Conferees forgo bans on Ford-class carrier

By Lee Hudson / November 29, 2016 at 6:16 PM

(Editor's note: A Senate Armed Service Committee aide told reporters Nov. 29 conferees did not institute any bans on the Ford-class aircraft carrier program. The updated post reflects there are certain restrictions to the program imposed by lawmakers, according to the conference report released today.)

Although the congressional defense authorization conferees did not institute any bans on the Ford-class aircraft carrier program lawmakers are making it difficult for the Navy to purchase components for the Advanced Arresting Gear program.

The only way the Navy can receive funding for the AAG program for the John F. Kennedy (CVN-79) and Enterprise (CVN-80) is if the milestone decision authority determines to install the system, the MDA submits notification to the congressional defense committees, the Pentagon declares the fiscal year 2009 estimate the baseline for the program and submits unit cost and critical cost growth reports to Congress, according to the conference report submitted Nov. 30 to the House Rules Committee.

Initially, Senate authorizers focused on the AAG for the Enterprise (CVN-80) because construction is too far along for the Gerald R. Ford (CVN-78) or the John F. Kennedy (CVN-79). But in conference with House counterparts, Senate authorizers agreed to rescind the ban, according to a senior Senate Armed Services Committee aide. Congressional staff briefed reporters on details of the conference bill Tuesday afternoon.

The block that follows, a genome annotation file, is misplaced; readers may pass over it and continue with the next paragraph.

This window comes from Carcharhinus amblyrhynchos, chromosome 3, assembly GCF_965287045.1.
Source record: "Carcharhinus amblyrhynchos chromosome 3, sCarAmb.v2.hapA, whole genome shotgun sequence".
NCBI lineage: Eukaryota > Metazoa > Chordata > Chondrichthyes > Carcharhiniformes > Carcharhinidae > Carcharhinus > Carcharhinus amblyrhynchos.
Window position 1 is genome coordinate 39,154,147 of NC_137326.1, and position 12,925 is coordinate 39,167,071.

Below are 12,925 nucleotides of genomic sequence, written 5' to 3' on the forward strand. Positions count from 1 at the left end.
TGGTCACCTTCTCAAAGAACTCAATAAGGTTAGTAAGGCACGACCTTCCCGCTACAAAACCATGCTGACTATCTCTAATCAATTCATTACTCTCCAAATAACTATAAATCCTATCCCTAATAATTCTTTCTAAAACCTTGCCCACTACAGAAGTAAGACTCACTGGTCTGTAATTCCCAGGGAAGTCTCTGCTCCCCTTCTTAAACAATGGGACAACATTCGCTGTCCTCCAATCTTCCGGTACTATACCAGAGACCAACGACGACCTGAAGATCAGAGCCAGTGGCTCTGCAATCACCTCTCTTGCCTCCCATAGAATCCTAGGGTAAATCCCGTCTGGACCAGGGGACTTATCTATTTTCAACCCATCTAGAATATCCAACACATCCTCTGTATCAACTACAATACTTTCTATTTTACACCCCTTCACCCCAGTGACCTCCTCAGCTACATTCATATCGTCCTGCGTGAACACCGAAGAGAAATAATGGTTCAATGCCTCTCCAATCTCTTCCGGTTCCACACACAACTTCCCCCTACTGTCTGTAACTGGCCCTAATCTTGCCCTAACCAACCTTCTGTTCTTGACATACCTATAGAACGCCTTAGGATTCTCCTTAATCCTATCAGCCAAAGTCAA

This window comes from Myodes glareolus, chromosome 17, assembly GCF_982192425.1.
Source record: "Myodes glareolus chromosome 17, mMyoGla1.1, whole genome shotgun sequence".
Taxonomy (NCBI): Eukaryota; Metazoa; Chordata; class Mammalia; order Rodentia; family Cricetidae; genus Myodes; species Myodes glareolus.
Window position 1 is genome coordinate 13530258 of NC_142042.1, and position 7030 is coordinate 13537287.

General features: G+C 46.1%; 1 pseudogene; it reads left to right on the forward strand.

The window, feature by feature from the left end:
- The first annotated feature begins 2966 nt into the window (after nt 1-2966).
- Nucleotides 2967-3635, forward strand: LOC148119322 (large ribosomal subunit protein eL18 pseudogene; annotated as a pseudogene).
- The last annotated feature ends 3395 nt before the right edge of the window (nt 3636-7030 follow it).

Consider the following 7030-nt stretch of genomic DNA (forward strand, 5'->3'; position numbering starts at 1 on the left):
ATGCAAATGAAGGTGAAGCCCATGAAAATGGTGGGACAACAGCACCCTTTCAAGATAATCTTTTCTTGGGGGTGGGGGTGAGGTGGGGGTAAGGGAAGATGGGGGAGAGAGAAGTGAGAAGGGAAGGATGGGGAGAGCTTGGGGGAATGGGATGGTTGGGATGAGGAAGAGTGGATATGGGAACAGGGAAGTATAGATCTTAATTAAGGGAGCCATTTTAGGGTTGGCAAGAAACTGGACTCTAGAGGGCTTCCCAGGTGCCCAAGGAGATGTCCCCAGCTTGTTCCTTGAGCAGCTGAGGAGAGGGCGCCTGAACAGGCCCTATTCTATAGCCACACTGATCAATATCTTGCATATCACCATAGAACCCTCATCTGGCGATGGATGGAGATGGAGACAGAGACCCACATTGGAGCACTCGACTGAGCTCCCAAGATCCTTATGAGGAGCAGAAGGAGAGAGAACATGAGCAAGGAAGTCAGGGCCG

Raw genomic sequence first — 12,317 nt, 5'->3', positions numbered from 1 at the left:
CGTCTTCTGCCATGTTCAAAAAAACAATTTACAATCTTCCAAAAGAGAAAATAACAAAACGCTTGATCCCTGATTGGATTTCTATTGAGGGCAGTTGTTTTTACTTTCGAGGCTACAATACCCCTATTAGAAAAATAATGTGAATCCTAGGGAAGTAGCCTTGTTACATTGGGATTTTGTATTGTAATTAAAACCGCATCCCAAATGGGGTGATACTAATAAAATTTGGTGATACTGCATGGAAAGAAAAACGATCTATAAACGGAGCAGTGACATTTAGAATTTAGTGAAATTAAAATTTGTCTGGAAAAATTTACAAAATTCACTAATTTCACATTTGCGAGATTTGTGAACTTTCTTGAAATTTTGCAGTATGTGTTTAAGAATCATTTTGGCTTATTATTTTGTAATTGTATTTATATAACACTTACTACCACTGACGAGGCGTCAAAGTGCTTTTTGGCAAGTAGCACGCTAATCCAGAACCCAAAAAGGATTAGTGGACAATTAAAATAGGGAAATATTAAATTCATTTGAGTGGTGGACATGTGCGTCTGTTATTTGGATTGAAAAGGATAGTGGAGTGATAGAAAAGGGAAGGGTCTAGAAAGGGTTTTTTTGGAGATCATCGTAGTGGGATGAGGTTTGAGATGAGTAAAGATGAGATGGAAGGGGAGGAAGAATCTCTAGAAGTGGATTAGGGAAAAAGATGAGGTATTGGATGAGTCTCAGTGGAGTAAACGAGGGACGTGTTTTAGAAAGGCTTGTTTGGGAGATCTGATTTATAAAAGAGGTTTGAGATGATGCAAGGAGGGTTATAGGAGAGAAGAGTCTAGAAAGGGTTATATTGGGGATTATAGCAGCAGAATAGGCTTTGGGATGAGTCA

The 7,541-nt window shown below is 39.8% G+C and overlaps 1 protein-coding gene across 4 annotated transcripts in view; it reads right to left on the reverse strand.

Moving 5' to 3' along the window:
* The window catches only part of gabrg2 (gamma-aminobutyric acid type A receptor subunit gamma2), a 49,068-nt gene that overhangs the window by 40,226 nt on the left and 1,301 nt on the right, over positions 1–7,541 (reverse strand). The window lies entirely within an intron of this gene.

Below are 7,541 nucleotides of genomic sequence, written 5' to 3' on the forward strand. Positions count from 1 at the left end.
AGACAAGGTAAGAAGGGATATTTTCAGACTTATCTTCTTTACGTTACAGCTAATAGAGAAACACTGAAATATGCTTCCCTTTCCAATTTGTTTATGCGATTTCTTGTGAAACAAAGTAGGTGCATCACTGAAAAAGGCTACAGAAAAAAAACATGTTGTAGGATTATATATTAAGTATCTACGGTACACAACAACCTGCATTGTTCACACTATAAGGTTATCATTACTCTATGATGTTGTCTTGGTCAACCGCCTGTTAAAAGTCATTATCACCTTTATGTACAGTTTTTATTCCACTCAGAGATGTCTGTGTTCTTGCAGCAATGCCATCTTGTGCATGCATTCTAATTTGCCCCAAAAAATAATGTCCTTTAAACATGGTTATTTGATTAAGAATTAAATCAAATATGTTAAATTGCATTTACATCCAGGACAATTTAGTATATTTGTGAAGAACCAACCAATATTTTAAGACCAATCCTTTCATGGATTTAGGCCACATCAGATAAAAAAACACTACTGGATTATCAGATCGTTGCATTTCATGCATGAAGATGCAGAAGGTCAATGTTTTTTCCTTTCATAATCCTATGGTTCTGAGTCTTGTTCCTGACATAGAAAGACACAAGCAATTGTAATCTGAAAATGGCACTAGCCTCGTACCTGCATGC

In 2014, the AAG's water twister -- a key component that is designed to absorb most of the load when the tailhook of a landing aircraft pulls against the arresting wire to come to a stop -- failed and had to be redesigned. Although this caused a two-year delay in installing the system, the problem is now fully resolved.

Conferees also agreed to pour funds into the Marine Corps' flying program in the authorization bill but are not allowing the service to purchase additional fighter aircraft that are over the numbers allotted in the president's budget request. 

"If we don't generate more aircraft they cannot solve those readiness issues," a senior committee aide told reporters.

The latest aviation mishap occurred Nov. 9 when two single-seat F/A-18 Hornets collided in mid-air during a training mission off the coast of San Diego, CA.

Several Marine Corps aviators were killed in accidents over the past year, although service officials will not openly tie the mishaps to low readiness rates. In early August, Lt. Gen. Jon Davis, deputy commandant for aviation, directed all Marine Aircraft Wing commanders to have their squadrons stop flying for one day to focus on re-evaluating best practices.